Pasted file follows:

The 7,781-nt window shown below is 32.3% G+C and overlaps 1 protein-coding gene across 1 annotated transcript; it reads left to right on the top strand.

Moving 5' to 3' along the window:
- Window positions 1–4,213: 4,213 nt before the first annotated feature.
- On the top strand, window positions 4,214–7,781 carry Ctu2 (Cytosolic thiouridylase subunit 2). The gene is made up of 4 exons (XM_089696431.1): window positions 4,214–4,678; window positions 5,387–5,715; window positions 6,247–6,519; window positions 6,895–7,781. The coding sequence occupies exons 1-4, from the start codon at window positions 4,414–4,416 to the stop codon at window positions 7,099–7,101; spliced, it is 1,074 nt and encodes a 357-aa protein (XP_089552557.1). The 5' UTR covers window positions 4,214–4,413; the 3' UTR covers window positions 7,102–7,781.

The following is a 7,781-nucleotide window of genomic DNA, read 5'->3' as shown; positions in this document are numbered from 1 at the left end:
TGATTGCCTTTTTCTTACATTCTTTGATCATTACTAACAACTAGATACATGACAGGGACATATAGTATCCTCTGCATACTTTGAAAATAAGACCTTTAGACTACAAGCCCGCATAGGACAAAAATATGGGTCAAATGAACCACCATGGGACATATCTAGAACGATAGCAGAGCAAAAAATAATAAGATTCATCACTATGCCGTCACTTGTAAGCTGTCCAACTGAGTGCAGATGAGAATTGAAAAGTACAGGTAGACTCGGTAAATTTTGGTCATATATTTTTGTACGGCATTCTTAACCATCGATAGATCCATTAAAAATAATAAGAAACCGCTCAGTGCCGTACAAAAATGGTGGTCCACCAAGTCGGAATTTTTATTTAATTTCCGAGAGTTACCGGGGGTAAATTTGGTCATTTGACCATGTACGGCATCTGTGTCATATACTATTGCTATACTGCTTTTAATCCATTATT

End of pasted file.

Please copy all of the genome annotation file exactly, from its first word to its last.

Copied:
The 7,781-nt window shown below is 32.3% G+C and overlaps 1 protein-coding gene across 1 annotated transcript; it reads left to right on the top strand.

Moving 5' to 3' along the window:
- Window positions 1–4,213: 4,213 nt before the first annotated feature.
- On the top strand, window positions 4,214–7,781 carry Ctu2 (Cytosolic thiouridylase subunit 2). The gene is made up of 4 exons (XM_089696431.1): window positions 4,214–4,678; window positions 5,387–5,715; window positions 6,247–6,519; window positions 6,895–7,781. The coding sequence occupies exons 1-4, from the start codon at window positions 4,414–4,416 to the stop codon at window positions 7,099–7,101; spliced, it is 1,074 nt and encodes a 357-aa protein (XP_089552557.1). The 5' UTR covers window positions 4,214–4,413; the 3' UTR covers window positions 7,102–7,781.

The following is a 7,781-nucleotide window of genomic DNA, read 5'->3' as shown; positions in this document are numbered from 1 at the left end:
TGATTGCCTTTTTCTTACATTCTTTGATCATTACTAACAACTAGATACATGACAGGGACATATAGTATCCTCTGCATACTTTGAAAATAAGACCTTTAGACTACAAGCCCGCATAGGACAAAAATATGGGTCAAATGAACCACCATGGGACATATCTAGAACGATAGCAGAGCAAAAAATAATAAGATTCATCACTATGCCGTCACTTGTAAGCTGTCCAACTGAGTGCAGATGAGAATTGAAAAGTACAGGTAGACTCGGTAAATTTTGGTCATATATTTTTGTACGGCATTCTTAACCATCGATAGATCCATTAAAAATAATAAGAAACCGCTCAGTGCCGTACAAAAATGGTGGTCCACCAAGTCGGAATTTTTATTTAATTTCCGAGAGTTACCGGGGGTAAATTTGGTCATTTGACCATGTACGGCATCTGTGTCATATACTATTGCTATACTGCTTTTAATCCATTATT